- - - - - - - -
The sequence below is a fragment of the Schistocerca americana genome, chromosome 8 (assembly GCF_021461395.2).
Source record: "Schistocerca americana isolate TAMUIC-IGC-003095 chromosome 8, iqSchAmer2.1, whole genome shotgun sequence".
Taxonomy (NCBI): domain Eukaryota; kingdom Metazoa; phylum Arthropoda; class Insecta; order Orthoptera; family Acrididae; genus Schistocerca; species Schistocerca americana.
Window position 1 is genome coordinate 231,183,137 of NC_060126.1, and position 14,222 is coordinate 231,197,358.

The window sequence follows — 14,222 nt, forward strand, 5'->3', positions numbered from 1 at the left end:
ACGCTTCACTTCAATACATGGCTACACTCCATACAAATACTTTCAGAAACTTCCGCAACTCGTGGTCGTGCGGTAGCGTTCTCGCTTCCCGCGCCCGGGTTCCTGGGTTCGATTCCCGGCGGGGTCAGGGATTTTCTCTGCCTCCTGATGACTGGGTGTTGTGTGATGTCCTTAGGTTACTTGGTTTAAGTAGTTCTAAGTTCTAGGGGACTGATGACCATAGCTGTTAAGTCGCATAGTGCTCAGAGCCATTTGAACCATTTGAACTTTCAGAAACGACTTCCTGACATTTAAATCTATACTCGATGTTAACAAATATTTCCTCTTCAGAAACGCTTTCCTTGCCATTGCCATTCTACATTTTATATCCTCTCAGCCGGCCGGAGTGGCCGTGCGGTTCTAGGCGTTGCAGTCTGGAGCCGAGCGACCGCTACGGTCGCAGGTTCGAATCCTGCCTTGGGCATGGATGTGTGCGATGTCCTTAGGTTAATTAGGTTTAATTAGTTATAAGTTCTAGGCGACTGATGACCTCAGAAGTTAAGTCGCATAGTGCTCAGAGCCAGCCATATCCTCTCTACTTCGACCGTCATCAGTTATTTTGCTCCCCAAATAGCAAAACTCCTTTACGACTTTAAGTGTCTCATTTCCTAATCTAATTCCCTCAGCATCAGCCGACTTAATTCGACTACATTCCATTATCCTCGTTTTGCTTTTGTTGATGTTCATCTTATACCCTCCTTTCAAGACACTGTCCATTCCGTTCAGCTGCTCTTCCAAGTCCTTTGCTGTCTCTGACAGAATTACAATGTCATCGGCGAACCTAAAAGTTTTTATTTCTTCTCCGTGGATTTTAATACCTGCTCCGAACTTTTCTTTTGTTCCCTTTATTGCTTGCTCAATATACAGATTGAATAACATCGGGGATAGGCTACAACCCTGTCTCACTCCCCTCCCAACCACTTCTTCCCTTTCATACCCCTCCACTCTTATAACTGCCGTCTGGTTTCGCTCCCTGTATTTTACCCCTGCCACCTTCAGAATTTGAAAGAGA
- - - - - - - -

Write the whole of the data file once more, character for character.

The sequence below is a fragment of the Schistocerca americana genome, chromosome 8 (assembly GCF_021461395.2).
Source record: "Schistocerca americana isolate TAMUIC-IGC-003095 chromosome 8, iqSchAmer2.1, whole genome shotgun sequence".
Taxonomy (NCBI): domain Eukaryota; kingdom Metazoa; phylum Arthropoda; class Insecta; order Orthoptera; family Acrididae; genus Schistocerca; species Schistocerca americana.
Window position 1 is genome coordinate 231,183,137 of NC_060126.1, and position 14,222 is coordinate 231,197,358.

The window sequence follows — 14,222 nt, forward strand, 5'->3', positions numbered from 1 at the left end:
ACGCTTCACTTCAATACATGGCTACACTCCATACAAATACTTTCAGAAACTTCCGCAACTCGTGGTCGTGCGGTAGCGTTCTCGCTTCCCGCGCCCGGGTTCCTGGGTTCGATTCCCGGCGGGGTCAGGGATTTTCTCTGCCTCCTGATGACTGGGTGTTGTGTGATGTCCTTAGGTTACTTGGTTTAAGTAGTTCTAAGTTCTAGGGGACTGATGACCATAGCTGTTAAGTCGCATAGTGCTCAGAGCCATTTGAACCATTTGAACTTTCAGAAACGACTTCCTGACATTTAAATCTATACTCGATGTTAACAAATATTTCCTCTTCAGAAACGCTTTCCTTGCCATTGCCATTCTACATTTTATATCCTCTCAGCCGGCCGGAGTGGCCGTGCGGTTCTAGGCGTTGCAGTCTGGAGCCGAGCGACCGCTACGGTCGCAGGTTCGAATCCTGCCTTGGGCATGGATGTGTGCGATGTCCTTAGGTTAATTAGGTTTAATTAGTTATAAGTTCTAGGCGACTGATGACCTCAGAAGTTAAGTCGCATAGTGCTCAGAGCCAGCCATATCCTCTCTACTTCGACCGTCATCAGTTATTTTGCTCCCCAAATAGCAAAACTCCTTTACGACTTTAAGTGTCTCATTTCCTAATCTAATTCCCTCAGCATCAGCCGACTTAATTCGACTACATTCCATTATCCTCGTTTTGCTTTTGTTGATGTTCATCTTATACCCTCCTTTCAAGACACTGTCCATTCCGTTCAGCTGCTCTTCCAAGTCCTTTGCTGTCTCTGACAGAATTACAATGTCATCGGCGAACCTAAAAGTTTTTATTTCTTCTCCGTGGATTTTAATACCTGCTCCGAACTTTTCTTTTGTTCCCTTTATTGCTTGCTCAATATACAGATTGAATAACATCGGGGATAGGCTACAACCCTGTCTCACTCCCCTCCCAACCACTTCTTCCCTTTCATACCCCTCCACTCTTATAACTGCCGTCTGGTTTCGCTCCCTGTATTTTACCCCTGCCACCTTCAGAATTTGAAAGAGA